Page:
Sometimes, the fact that I have seen so many movies lessens the experience of watching certain films. Oblivion, staring Tome Cruise, is one such film. There are spoilers throughout this review, so just be aware.
Oblivion has many facets that feel like bits and pieces taken from other science fiction films that came before it. 2001, The Matrix, Terminator, Wall.E, Moon, Star Trek/Borg and even the 1980s cartoon, Thundarr the Barbarian. Having aspects or elements in any story that are reminiscent, gleaned, borrowed, homaged, or otherwise ripped off from someplace else is nothing new. All of the aforementioned obvious sources were themselves borrowing from earlier stories. Even the great Stanley Kubrick himself never wrote original work, but would always use source material as the jumping-off point for a fresh, new take on an already seemingly overdone topic; ie, war, horror, sci-fi, etc. So yes, Oblivion is not entirely original. The film did suffer from feeling too cobbled together form various sources. But more importantly, was it any good? From my perspective as a science fiction loving geek/nerd...yes. It certainly could have been better. It was not perfection, but it did have aspects of it I enjoyed greatly and it lacked some of the more typical and often overused elements in science fiction films—which is a good thing. First, there were no slimy aliens running around trying to eat humans. Second, there were no giant space battles. Third, there were no crazed, dark antagonists hell bent on chaos and destruction. Sci-fi films are overrun by those elements, and I was happy to see none of them present in this movie.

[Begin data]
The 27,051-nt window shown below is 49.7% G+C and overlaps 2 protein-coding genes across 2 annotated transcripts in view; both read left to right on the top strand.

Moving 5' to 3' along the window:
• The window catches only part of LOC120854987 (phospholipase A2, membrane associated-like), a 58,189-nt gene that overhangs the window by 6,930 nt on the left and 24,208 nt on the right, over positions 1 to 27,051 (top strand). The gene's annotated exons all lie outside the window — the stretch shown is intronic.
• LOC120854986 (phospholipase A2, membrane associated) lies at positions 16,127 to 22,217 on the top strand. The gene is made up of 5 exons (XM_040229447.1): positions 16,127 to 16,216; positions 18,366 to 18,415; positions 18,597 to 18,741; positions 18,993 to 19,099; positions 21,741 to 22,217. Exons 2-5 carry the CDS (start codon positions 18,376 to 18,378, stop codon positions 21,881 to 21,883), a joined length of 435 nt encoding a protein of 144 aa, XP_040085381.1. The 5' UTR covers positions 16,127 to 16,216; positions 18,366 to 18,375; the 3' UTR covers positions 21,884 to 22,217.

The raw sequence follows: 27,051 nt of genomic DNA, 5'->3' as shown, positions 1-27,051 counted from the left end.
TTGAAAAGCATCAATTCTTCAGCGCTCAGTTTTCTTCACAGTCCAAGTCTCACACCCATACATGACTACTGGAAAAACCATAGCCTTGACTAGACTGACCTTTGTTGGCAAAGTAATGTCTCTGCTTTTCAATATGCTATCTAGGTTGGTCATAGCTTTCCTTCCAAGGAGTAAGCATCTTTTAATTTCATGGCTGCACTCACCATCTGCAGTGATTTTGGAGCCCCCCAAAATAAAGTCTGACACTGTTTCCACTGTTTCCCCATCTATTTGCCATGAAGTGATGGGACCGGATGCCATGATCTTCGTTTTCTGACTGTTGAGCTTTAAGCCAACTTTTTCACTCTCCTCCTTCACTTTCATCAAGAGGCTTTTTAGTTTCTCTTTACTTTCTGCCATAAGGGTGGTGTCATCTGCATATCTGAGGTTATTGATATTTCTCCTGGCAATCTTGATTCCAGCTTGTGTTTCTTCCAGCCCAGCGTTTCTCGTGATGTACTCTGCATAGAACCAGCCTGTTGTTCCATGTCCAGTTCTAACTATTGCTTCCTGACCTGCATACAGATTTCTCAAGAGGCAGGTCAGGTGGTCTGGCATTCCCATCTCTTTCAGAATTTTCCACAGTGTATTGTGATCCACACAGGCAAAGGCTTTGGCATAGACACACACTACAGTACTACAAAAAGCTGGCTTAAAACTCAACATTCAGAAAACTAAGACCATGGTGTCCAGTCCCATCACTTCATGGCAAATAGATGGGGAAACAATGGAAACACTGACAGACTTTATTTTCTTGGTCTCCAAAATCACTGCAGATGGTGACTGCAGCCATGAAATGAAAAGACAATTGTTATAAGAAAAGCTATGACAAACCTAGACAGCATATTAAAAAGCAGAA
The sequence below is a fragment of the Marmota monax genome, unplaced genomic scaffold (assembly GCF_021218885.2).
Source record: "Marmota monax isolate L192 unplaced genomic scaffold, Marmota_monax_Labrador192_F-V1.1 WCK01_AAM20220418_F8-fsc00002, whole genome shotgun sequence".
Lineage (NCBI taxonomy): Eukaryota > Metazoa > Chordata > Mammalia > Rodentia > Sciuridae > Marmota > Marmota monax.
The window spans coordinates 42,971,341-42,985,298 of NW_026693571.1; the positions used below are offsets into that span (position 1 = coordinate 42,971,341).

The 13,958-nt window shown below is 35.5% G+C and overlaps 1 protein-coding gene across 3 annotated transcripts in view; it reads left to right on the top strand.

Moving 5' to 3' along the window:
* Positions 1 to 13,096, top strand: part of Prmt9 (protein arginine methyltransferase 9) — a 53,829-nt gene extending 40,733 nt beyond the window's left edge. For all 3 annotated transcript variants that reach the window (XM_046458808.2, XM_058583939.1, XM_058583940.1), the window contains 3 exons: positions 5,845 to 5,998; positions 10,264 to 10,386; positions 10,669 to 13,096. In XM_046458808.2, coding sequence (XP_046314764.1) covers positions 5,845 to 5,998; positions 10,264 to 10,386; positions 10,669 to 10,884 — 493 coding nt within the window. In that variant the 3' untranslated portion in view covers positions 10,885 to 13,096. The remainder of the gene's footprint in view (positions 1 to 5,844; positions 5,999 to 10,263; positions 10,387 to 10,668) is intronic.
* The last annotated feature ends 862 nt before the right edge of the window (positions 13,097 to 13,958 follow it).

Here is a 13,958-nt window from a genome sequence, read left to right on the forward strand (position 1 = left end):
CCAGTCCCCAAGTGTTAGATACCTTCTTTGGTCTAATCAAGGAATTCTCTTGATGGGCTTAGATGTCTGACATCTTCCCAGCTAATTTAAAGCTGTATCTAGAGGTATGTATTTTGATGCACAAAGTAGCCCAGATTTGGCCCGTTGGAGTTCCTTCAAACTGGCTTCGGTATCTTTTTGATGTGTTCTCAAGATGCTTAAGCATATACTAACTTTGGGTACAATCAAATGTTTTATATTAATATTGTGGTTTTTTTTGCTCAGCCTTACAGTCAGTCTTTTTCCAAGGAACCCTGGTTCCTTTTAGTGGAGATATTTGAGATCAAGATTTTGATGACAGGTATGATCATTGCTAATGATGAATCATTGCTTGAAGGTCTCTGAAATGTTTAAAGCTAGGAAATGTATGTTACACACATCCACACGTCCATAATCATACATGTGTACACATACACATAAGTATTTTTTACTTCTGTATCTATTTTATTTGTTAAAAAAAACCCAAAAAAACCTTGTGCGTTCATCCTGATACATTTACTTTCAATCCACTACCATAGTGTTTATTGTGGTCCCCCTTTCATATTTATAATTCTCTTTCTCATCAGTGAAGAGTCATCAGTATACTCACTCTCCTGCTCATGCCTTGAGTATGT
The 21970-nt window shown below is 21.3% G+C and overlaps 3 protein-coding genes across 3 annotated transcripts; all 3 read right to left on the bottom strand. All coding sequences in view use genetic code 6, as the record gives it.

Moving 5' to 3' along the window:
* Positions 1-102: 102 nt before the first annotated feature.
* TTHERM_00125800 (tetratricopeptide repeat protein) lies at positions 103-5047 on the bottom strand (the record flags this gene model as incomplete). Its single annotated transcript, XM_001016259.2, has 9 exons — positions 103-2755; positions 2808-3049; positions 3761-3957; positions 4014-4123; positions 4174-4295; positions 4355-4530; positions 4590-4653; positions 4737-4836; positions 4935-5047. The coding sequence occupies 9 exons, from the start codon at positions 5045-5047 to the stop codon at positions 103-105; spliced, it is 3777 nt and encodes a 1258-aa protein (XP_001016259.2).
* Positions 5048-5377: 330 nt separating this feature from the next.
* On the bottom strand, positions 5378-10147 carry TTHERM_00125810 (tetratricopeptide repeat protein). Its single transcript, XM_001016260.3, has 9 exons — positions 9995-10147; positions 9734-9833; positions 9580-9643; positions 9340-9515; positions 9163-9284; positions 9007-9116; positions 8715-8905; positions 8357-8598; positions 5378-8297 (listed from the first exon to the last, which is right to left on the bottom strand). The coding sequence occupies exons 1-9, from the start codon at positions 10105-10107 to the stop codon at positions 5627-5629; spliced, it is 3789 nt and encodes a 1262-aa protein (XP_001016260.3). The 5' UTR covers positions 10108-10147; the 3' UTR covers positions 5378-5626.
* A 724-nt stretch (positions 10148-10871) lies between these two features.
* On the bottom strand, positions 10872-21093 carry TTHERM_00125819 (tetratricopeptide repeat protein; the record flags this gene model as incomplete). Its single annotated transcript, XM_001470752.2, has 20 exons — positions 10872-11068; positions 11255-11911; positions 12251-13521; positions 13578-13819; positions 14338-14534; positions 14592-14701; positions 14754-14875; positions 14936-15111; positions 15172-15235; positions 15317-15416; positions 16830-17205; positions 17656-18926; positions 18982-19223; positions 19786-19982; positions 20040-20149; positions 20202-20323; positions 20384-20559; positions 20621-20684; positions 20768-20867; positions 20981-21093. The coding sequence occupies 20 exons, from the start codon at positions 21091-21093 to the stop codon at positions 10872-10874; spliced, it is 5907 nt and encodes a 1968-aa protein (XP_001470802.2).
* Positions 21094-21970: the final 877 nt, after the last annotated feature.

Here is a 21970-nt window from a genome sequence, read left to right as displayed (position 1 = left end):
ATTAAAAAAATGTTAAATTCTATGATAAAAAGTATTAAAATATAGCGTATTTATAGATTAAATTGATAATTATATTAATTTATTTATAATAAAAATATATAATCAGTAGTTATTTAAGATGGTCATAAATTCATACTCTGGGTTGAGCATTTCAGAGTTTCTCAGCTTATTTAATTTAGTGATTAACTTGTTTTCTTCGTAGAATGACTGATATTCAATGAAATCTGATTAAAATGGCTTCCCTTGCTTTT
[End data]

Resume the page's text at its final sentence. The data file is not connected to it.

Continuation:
The film was often quiet and took its time. I liked that too. Many science fiction films never sit still and just feel panic-stricken. There were a few too many chases and action scenes tossed in that I could have done without, but not too many that it caused the film to drag. Even the film’s end, with the flashback/climax, managed to steer clear of the typical Michael Bay SFX computer-generated fructose tsunami that usually ends many a sci-fi film.